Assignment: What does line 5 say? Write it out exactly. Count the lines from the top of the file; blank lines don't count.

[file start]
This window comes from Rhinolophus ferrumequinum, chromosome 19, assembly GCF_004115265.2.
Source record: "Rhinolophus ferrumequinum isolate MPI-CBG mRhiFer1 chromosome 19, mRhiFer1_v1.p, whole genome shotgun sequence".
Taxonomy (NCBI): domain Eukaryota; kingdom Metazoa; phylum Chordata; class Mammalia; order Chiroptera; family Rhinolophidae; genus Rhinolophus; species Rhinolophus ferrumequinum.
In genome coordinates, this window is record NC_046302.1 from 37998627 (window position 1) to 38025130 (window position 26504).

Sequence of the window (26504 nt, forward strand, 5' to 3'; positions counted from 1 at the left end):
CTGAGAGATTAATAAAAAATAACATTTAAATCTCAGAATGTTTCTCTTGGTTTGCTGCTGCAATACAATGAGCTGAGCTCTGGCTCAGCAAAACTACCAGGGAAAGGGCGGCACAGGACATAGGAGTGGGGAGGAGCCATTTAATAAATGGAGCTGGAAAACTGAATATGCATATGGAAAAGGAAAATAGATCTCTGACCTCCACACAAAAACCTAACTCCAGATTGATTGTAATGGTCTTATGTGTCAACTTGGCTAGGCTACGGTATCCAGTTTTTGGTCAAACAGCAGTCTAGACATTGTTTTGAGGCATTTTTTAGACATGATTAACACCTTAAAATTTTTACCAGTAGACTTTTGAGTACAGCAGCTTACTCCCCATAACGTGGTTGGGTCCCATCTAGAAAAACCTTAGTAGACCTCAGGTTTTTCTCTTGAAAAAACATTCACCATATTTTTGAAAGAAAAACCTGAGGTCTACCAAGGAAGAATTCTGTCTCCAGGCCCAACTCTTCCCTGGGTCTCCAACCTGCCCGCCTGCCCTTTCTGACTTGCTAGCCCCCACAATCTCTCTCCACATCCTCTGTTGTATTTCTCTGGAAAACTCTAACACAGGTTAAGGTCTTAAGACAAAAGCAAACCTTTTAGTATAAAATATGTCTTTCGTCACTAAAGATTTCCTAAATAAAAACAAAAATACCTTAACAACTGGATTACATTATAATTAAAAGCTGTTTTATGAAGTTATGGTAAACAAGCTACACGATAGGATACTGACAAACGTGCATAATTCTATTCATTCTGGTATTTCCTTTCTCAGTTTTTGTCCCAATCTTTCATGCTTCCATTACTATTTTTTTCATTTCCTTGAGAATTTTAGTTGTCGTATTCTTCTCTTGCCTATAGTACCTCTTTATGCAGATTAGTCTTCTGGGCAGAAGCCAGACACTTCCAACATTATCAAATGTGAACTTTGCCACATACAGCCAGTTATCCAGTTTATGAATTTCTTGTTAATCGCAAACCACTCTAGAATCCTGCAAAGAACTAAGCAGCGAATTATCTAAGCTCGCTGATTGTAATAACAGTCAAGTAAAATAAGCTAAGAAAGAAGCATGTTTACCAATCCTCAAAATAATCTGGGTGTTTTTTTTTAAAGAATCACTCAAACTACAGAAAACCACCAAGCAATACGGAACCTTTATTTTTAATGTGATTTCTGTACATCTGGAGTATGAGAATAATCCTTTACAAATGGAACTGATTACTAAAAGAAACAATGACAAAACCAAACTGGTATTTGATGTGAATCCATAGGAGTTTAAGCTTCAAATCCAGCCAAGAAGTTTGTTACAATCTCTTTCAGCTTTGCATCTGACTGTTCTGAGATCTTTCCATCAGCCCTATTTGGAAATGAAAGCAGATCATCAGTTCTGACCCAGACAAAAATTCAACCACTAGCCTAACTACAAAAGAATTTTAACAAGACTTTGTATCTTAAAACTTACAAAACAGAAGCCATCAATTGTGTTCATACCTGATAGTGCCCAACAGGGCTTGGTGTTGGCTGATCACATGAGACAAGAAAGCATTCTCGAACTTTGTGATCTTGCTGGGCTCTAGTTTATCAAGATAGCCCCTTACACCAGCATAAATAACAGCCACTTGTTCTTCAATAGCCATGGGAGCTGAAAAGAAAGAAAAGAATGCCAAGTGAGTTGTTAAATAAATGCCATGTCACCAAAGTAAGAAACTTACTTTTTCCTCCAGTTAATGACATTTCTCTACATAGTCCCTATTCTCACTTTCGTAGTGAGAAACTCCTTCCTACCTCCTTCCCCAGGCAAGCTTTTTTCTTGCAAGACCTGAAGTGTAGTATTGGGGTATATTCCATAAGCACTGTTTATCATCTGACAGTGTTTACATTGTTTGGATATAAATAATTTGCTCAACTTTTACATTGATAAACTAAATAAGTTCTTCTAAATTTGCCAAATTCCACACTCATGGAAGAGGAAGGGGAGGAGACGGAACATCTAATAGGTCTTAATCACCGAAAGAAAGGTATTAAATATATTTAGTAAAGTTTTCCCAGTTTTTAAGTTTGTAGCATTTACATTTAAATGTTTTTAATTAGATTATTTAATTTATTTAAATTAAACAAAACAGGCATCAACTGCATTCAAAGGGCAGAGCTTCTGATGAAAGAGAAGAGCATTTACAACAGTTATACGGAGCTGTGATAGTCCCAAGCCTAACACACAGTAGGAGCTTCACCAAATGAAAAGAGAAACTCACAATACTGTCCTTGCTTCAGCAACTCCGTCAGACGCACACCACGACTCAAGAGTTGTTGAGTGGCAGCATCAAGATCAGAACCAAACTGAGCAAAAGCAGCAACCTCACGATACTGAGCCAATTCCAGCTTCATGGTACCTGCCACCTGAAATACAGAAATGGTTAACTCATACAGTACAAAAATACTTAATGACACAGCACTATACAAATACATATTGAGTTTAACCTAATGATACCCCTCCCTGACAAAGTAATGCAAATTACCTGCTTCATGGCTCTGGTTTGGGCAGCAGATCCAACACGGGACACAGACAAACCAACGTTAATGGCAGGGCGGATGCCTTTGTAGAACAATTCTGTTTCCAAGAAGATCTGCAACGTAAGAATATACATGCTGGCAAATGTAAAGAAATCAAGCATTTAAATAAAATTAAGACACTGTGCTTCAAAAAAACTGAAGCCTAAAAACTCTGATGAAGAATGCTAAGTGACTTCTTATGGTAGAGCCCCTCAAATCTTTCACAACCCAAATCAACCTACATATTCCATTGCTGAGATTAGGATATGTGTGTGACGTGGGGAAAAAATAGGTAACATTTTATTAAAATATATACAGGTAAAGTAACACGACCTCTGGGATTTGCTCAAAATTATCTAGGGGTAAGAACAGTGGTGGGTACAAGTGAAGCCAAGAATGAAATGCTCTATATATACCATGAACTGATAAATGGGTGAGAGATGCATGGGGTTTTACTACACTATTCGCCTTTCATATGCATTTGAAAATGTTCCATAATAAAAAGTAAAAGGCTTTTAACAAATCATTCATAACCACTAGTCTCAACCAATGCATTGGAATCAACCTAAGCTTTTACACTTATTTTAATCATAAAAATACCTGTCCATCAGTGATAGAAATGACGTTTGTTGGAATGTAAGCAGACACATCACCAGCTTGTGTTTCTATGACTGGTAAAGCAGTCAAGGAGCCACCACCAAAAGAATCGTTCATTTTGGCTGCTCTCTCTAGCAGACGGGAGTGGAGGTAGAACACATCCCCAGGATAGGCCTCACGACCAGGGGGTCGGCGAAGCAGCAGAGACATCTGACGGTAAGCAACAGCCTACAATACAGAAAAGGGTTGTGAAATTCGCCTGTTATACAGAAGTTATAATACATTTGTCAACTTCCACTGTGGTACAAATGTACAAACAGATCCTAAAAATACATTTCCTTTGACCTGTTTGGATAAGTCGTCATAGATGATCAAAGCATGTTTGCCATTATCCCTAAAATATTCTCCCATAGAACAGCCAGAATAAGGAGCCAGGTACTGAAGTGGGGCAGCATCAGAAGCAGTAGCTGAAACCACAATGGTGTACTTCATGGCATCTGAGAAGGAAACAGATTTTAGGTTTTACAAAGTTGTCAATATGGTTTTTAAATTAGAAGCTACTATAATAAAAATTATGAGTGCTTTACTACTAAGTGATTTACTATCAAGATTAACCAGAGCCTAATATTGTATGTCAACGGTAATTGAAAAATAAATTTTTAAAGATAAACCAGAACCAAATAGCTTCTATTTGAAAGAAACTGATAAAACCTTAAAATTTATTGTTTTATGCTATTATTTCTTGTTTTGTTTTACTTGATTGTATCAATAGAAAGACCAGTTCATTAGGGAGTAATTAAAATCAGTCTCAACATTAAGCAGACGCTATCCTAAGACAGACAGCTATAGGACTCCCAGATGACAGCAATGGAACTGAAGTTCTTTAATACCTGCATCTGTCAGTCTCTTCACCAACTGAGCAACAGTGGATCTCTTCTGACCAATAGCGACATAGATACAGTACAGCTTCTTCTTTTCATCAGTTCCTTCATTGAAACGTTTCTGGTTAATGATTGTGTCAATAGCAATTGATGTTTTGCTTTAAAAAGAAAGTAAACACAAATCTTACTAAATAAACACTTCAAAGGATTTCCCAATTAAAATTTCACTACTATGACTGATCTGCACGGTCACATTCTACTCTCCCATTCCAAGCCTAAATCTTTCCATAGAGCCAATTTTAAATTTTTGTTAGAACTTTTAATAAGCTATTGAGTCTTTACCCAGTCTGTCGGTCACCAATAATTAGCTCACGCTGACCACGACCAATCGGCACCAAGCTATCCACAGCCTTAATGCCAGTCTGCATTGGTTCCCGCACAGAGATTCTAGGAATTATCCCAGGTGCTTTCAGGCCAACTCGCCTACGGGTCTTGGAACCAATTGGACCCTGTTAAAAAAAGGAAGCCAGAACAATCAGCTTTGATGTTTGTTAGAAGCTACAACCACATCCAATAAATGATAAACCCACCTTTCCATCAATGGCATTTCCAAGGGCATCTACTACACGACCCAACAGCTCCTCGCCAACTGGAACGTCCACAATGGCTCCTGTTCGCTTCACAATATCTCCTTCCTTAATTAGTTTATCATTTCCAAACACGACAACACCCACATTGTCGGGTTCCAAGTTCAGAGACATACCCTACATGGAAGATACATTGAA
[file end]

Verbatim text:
Sequence of the window (26504 nt, forward strand, 5' to 3'; positions counted from 1 at the left end):